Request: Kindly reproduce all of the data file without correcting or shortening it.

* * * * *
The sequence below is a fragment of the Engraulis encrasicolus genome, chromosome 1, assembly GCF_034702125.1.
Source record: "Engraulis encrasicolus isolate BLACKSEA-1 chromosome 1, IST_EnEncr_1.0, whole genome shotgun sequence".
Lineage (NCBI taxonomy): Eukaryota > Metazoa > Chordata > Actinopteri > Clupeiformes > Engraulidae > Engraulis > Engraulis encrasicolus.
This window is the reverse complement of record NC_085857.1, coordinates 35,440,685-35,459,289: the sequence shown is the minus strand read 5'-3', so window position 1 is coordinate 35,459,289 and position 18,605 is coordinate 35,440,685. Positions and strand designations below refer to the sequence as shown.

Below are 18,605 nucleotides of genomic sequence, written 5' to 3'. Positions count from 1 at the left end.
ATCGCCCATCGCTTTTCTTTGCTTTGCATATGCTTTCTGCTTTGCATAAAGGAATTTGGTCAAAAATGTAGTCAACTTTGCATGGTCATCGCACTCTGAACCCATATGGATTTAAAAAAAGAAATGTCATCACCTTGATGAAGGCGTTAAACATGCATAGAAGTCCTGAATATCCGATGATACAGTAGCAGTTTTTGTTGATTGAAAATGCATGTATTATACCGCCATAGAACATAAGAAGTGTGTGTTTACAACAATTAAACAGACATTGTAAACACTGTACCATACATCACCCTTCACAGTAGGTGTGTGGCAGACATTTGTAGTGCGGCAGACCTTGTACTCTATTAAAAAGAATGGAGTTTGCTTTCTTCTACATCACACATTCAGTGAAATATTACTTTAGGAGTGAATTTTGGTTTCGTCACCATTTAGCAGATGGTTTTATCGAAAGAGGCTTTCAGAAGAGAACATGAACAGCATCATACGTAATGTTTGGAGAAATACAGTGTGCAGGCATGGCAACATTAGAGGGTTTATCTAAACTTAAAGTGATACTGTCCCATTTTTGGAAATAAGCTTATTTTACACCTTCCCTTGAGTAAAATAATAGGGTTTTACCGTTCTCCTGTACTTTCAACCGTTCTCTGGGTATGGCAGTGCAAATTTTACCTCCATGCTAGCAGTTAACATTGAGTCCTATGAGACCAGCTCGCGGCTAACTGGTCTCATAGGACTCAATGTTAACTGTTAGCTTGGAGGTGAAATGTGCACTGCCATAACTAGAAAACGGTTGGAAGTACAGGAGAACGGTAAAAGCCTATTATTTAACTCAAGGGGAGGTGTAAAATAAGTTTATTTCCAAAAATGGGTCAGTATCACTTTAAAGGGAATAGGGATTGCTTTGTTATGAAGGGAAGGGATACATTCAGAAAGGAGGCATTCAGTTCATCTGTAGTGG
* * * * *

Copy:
The sequence below is a fragment of the Engraulis encrasicolus genome, chromosome 1, assembly GCF_034702125.1.
Source record: "Engraulis encrasicolus isolate BLACKSEA-1 chromosome 1, IST_EnEncr_1.0, whole genome shotgun sequence".
Lineage (NCBI taxonomy): Eukaryota > Metazoa > Chordata > Actinopteri > Clupeiformes > Engraulidae > Engraulis > Engraulis encrasicolus.
This window is the reverse complement of record NC_085857.1, coordinates 35,440,685-35,459,289: the sequence shown is the minus strand read 5'-3', so window position 1 is coordinate 35,459,289 and position 18,605 is coordinate 35,440,685. Positions and strand designations below refer to the sequence as shown.

Below are 18,605 nucleotides of genomic sequence, written 5' to 3'. Positions count from 1 at the left end.
ATCGCCCATCGCTTTTCTTTGCTTTGCATATGCTTTCTGCTTTGCATAAAGGAATTTGGTCAAAAATGTAGTCAACTTTGCATGGTCATCGCACTCTGAACCCATATGGATTTAAAAAAAGAAATGTCATCACCTTGATGAAGGCGTTAAACATGCATAGAAGTCCTGAATATCCGATGATACAGTAGCAGTTTTTGTTGATTGAAAATGCATGTATTATACCGCCATAGAACATAAGAAGTGTGTGTTTACAACAATTAAACAGACATTGTAAACACTGTACCATACATCACCCTTCACAGTAGGTGTGTGGCAGACATTTGTAGTGCGGCAGACCTTGTACTCTATTAAAAAGAATGGAGTTTGCTTTCTTCTACATCACACATTCAGTGAAATATTACTTTAGGAGTGAATTTTGGTTTCGTCACCATTTAGCAGATGGTTTTATCGAAAGAGGCTTTCAGAAGAGAACATGAACAGCATCATACGTAATGTTTGGAGAAATACAGTGTGCAGGCATGGCAACATTAGAGGGTTTATCTAAACTTAAAGTGATACTGTCCCATTTTTGGAAATAAGCTTATTTTACACCTTCCCTTGAGTAAAATAATAGGGTTTTACCGTTCTCCTGTACTTTCAACCGTTCTCTGGGTATGGCAGTGCAAATTTTACCTCCATGCTAGCAGTTAACATTGAGTCCTATGAGACCAGCTCGCGGCTAACTGGTCTCATAGGACTCAATGTTAACTGTTAGCTTGGAGGTGAAATGTGCACTGCCATAACTAGAAAACGGTTGGAAGTACAGGAGAACGGTAAAAGCCTATTATTTAACTCAAGGGGAGGTGTAAAATAAGTTTATTTCCAAAAATGGGTCAGTATCACTTTAAAGGGAATAGGGATTGCTTTGTTATGAAGGGAAGGGATACATTCAGAAAGGAGGCATTCAGTTCATCTGTAGTGG